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Wrestling with God in Context—Revisiting the Theology and Social Vision of Shoki Coe, edited by M. P. Joseph, Po Ho Huang and Victor Hsu

In: International Journal of Asian Christianity
Author:
Simon Shui-Man Kwan Divinity School of Chung Chi College, Chinese University of Hong Kong, Hong Kong smkwan@cuhk.edu.hk

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(Minneapolis: Fortress, 2018), pp. 359, Print isbn: 978-1-5064-4580-9; eBook isbn: 978-1-5064-4581-6.

Shoki Coe is arguably one of the most important theologians from the global South who had lived for 74 years in the last century to witness the enormous changes around the globe. As a theologian, an educator, a social activist, and an international church leader, Coe’s influence has extended and is extending far beyond from the Fourth World (a term he coined for his own country Taiwan, and other places similarly oppressed) to the global North. The impacts of Contextualizing Theology—a methodology for doing theology and structuring theological education that he advocated during the Third Mandate period (1970–1977) of Theological Education Fund—are still deeply pervasive. With his exposure to movements of various kinds in Taiwan, Japan, Europe, North America, China, and others, the horizon he brought to his time was both cosmopolitan and vernacular in its scope. Certainly, he is, as it is intended to be a recurring theme throughout this edited book, a prophet of our time. This comprehensive and impressive collection presents a multi-dimensional portrait of the epochal prophet that no previous works on him has given.

In the introductory chapter, M. P. Joseph gives a very helpful interpretive summary of Coe’s significance: “Among the various contributions of Coe, four specific involvements—in theological education, redefining mission and ecumenism, reimagining the church, and contextualization of theology—have been hailed globally” (2). As I have argued elsewhere (Postcolonial Resistance and Asian Theologies, pp. 39–52), with these specific involvements, Coe has given at the ecumenical platform of his time an irresistible momentum to the shift of the voice of theologizing towards the then emerging third-worldism. This shift signified a fresh discursive irruption of the South into the field of theology which saw lasting impact on the way theologians define what “good” theology should mean.

The subsequent chapters embody the richness of Coe’s inspirations. The areas of study and practice across which the hand of Coe’s legacy stretches include: theological methodology, decolonial and postcolonial theology, feminist theology, interfaith encounter, biblical hermeneutics, missiology, ecumenism, cross-cultural encounter, intra-religious engagement, theological education, Christianity and society, and so on. Moreover, part V of the present volume demonstrates that Coe’s contextualizing theology has been an important source of fuel not only for the theologies of the two-thirds world (Latin America, Africa, Asia) and the oppressed (the black), but also the West, like the UK.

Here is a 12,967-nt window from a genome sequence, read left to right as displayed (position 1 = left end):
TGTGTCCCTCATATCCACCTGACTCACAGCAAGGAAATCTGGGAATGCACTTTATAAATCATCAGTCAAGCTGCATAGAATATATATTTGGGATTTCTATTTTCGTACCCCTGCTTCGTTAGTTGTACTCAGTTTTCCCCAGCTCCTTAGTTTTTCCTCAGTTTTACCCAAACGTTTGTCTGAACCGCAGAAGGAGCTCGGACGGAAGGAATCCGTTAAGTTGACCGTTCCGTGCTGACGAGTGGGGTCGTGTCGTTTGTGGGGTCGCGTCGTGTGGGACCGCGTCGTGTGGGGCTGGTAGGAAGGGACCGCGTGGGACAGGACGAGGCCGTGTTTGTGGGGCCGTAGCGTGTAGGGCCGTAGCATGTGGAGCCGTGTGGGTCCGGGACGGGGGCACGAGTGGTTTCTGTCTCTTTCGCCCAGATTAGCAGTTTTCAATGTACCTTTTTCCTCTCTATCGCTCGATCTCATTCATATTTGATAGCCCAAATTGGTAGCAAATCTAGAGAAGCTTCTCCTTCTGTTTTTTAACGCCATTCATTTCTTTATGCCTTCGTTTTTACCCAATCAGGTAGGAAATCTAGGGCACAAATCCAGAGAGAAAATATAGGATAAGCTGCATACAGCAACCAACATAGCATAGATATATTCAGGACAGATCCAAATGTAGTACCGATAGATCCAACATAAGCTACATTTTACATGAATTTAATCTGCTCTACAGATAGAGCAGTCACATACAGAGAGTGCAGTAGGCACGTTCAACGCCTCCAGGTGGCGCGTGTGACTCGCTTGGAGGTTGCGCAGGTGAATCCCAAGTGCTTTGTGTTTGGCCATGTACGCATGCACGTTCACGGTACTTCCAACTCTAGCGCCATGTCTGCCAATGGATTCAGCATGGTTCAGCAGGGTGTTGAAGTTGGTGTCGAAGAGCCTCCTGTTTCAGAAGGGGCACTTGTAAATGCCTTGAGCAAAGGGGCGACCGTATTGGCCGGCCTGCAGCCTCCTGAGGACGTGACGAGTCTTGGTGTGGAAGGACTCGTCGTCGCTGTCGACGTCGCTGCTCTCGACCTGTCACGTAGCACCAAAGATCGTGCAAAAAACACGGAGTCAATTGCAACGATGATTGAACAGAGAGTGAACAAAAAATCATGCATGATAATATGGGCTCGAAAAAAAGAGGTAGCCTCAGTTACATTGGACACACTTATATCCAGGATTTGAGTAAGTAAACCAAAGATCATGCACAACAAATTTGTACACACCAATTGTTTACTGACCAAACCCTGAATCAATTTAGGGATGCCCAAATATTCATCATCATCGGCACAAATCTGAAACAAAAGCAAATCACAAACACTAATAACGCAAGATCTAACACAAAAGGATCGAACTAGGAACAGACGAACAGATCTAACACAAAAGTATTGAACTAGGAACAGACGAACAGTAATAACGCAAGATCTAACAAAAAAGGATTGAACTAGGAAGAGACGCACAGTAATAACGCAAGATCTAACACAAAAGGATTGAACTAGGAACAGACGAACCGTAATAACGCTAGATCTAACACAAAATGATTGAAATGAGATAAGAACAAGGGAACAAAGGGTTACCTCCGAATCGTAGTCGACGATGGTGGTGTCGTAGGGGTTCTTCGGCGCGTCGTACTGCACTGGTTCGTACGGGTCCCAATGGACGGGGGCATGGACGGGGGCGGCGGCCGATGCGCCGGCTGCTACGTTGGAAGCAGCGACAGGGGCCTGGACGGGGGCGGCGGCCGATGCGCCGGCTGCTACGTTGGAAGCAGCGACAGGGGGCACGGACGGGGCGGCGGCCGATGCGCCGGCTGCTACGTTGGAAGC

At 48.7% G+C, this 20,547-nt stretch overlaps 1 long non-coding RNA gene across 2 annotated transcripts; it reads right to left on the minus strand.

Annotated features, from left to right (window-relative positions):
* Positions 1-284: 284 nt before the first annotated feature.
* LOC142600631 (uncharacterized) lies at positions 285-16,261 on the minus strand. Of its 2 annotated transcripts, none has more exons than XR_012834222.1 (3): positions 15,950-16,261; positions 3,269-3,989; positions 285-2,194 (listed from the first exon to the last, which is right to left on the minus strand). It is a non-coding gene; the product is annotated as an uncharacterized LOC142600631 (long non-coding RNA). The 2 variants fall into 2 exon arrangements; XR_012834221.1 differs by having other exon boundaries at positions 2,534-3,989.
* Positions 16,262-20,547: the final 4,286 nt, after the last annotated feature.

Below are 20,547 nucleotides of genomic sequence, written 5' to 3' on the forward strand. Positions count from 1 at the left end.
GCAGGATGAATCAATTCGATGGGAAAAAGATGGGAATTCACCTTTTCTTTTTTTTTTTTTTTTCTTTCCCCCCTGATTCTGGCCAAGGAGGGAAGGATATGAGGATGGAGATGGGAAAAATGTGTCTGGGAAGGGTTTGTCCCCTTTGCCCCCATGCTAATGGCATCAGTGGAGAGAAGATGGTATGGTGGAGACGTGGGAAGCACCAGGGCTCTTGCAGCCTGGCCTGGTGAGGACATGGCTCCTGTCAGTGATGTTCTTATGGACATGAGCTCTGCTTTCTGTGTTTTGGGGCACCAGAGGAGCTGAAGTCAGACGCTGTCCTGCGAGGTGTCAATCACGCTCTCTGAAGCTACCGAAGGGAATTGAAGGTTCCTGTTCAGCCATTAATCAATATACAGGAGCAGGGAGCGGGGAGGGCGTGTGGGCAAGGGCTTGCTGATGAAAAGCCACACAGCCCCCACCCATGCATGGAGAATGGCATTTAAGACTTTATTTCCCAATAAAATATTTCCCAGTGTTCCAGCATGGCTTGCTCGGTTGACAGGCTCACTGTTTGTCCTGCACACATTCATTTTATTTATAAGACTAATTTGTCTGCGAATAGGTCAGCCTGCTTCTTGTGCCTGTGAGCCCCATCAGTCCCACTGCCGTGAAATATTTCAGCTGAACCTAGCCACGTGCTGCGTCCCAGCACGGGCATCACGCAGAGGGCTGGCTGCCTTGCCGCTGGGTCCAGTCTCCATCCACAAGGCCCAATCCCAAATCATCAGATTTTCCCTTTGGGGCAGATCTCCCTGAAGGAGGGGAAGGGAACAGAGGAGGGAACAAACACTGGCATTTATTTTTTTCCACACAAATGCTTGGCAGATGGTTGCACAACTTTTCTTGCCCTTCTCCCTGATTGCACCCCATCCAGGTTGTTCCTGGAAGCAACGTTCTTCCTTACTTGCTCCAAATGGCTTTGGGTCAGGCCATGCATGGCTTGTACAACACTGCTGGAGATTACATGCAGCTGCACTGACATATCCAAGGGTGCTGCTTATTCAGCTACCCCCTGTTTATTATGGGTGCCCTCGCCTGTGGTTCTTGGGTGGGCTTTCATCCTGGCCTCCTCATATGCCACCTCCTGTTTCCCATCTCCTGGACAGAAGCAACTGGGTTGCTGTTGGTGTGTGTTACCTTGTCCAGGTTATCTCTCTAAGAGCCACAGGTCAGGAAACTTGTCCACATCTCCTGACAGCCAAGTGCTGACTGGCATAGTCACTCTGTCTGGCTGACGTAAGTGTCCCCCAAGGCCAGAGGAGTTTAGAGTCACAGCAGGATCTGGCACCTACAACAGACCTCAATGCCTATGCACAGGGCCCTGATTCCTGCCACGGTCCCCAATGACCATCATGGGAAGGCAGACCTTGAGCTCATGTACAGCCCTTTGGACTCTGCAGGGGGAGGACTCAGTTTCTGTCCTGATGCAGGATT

The final two chapters are particularly significant in situating Coe’s unique contributions in his life context and the context of his time. John England’s chapter provides useful hints for answering the following questions: What were the formative factors that shaped Coe’s later theology? Who were those theologians that had inspired Coe? In what way was his experience in Taiwan related to his vision and innovations of theological education? How significant was Coe to Asian theology? Where did his third-worldism come from? How did the life of Jesus Christ serve as a lens to understand his thoughts? What did his ecclesiology look like, and how did the fast-changing world give shape and substance to it? How are text and context related in his thoughts? Yeow Choo Lak, the author of the final chapter, remarks that he is one of the “very few of Shoki Coe’s colleagues in the World Council of Churches (wcc) who are alive today” (339). As Coe’s close acquaintance, Yeow tells a lot of personal stories with Coe in this chapter. Readers will certainly read with great interest how a senior in the ecumenical movement was nurtured by Coe’s experience, his theological insights, his deep struggles with the text-context matrix, and, last but not least, his friendship. Yeow’s final sentences best conclude the edited book: “In a way, Coe’s contextualizing theology not only attracted some of the brightest minds to create fine ways of doing theology but also to enabled them to give the space needed to create more life-changing and lifegiving opportunities in making the text and the contexts ‘talk to each other,’ as seen in the other papers in the Festschrift” (350).

As with any edited work of comparable size, this volume comes with a rich coverage as well as occasional defects. For example, it should have mentioned the earlier version of Enrique Dussel’s chapter, which appeared in Postcolonial Theology edited by Hille Haker et al. in the International Journal of Theology Concilium 2013 (scm Press). Besides, as a researcher in the field of contextual theology, I would like to see a more comprehensive list of works by Shoki Coe, best including those unpublished writings now stored in various archives, such as the online available one at wcc.

This is a wonderful edited work that will serve as a gateway for theologians and practitioners to follow in Coe’s footsteps. I have listed it as a must-read reference for the Contextual Theologies course that I teach.

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